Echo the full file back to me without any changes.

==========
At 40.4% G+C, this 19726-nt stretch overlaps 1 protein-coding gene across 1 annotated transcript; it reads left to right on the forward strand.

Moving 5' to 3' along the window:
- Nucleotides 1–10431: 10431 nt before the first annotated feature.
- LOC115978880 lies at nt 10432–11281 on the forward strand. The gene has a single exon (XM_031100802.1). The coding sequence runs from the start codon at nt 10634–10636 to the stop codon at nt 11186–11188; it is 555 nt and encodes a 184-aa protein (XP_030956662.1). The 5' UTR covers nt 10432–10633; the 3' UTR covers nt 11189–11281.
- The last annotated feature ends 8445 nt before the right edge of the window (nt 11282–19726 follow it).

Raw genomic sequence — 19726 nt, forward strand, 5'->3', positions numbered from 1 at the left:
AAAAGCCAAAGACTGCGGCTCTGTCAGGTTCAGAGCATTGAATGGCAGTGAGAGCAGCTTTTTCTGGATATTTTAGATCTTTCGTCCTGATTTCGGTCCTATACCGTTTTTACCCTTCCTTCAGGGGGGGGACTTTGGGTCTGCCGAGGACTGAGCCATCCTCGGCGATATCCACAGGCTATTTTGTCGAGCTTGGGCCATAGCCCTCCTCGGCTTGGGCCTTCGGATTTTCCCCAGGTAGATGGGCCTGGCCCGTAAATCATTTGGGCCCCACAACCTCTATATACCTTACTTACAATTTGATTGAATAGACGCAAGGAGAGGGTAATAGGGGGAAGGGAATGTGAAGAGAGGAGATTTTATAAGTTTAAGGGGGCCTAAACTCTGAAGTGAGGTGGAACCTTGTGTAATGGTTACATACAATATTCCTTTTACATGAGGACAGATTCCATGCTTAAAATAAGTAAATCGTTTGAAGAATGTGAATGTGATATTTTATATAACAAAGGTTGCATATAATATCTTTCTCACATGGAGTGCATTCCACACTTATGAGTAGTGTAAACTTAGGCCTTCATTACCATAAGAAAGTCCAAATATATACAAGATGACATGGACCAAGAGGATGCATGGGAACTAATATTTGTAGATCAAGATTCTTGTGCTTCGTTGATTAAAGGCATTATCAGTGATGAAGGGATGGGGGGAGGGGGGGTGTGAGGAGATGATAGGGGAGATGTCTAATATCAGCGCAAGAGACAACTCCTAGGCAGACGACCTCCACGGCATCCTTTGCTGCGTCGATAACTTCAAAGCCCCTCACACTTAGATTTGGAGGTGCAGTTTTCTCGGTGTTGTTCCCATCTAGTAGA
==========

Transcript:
At 40.4% G+C, this 19726-nt stretch overlaps 1 protein-coding gene across 1 annotated transcript; it reads left to right on the forward strand.

Moving 5' to 3' along the window:
- Nucleotides 1–10431: 10431 nt before the first annotated feature.
- LOC115978880 lies at nt 10432–11281 on the forward strand. The gene has a single exon (XM_031100802.1). The coding sequence runs from the start codon at nt 10634–10636 to the stop codon at nt 11186–11188; it is 555 nt and encodes a 184-aa protein (XP_030956662.1). The 5' UTR covers nt 10432–10633; the 3' UTR covers nt 11189–11281.
- The last annotated feature ends 8445 nt before the right edge of the window (nt 11282–19726 follow it).

Raw genomic sequence — 19726 nt, forward strand, 5'->3', positions numbered from 1 at the left:
AAAAGCCAAAGACTGCGGCTCTGTCAGGTTCAGAGCATTGAATGGCAGTGAGAGCAGCTTTTTCTGGATATTTTAGATCTTTCGTCCTGATTTCGGTCCTATACCGTTTTTACCCTTCCTTCAGGGGGGGGACTTTGGGTCTGCCGAGGACTGAGCCATCCTCGGCGATATCCACAGGCTATTTTGTCGAGCTTGGGCCATAGCCCTCCTCGGCTTGGGCCTTCGGATTTTCCCCAGGTAGATGGGCCTGGCCCGTAAATCATTTGGGCCCCACAACCTCTATATACCTTACTTACAATTTGATTGAATAGACGCAAGGAGAGGGTAATAGGGGGAAGGGAATGTGAAGAGAGGAGATTTTATAAGTTTAAGGGGGCCTAAACTCTGAAGTGAGGTGGAACCTTGTGTAATGGTTACATACAATATTCCTTTTACATGAGGACAGATTCCATGCTTAAAATAAGTAAATCGTTTGAAGAATGTGAATGTGATATTTTATATAACAAAGGTTGCATATAATATCTTTCTCACATGGAGTGCATTCCACACTTATGAGTAGTGTAAACTTAGGCCTTCATTACCATAAGAAAGTCCAAATATATACAAGATGACATGGACCAAGAGGATGCATGGGAACTAATATTTGTAGATCAAGATTCTTGTGCTTCGTTGATTAAAGGCATTATCAGTGATGAAGGGATGGGGGGAGGGGGGGTGTGAGGAGATGATAGGGGAGATGTCTAATATCAGCGCAAGAGACAACTCCTAGGCAGACGACCTCCACGGCATCCTTTGCTGCGTCGATAACTTCAAAGCCCCTCACACTTAGATTTGGAGGTGCAGTTTTCTCGGTGTTGTTCCCATCTAGTAGA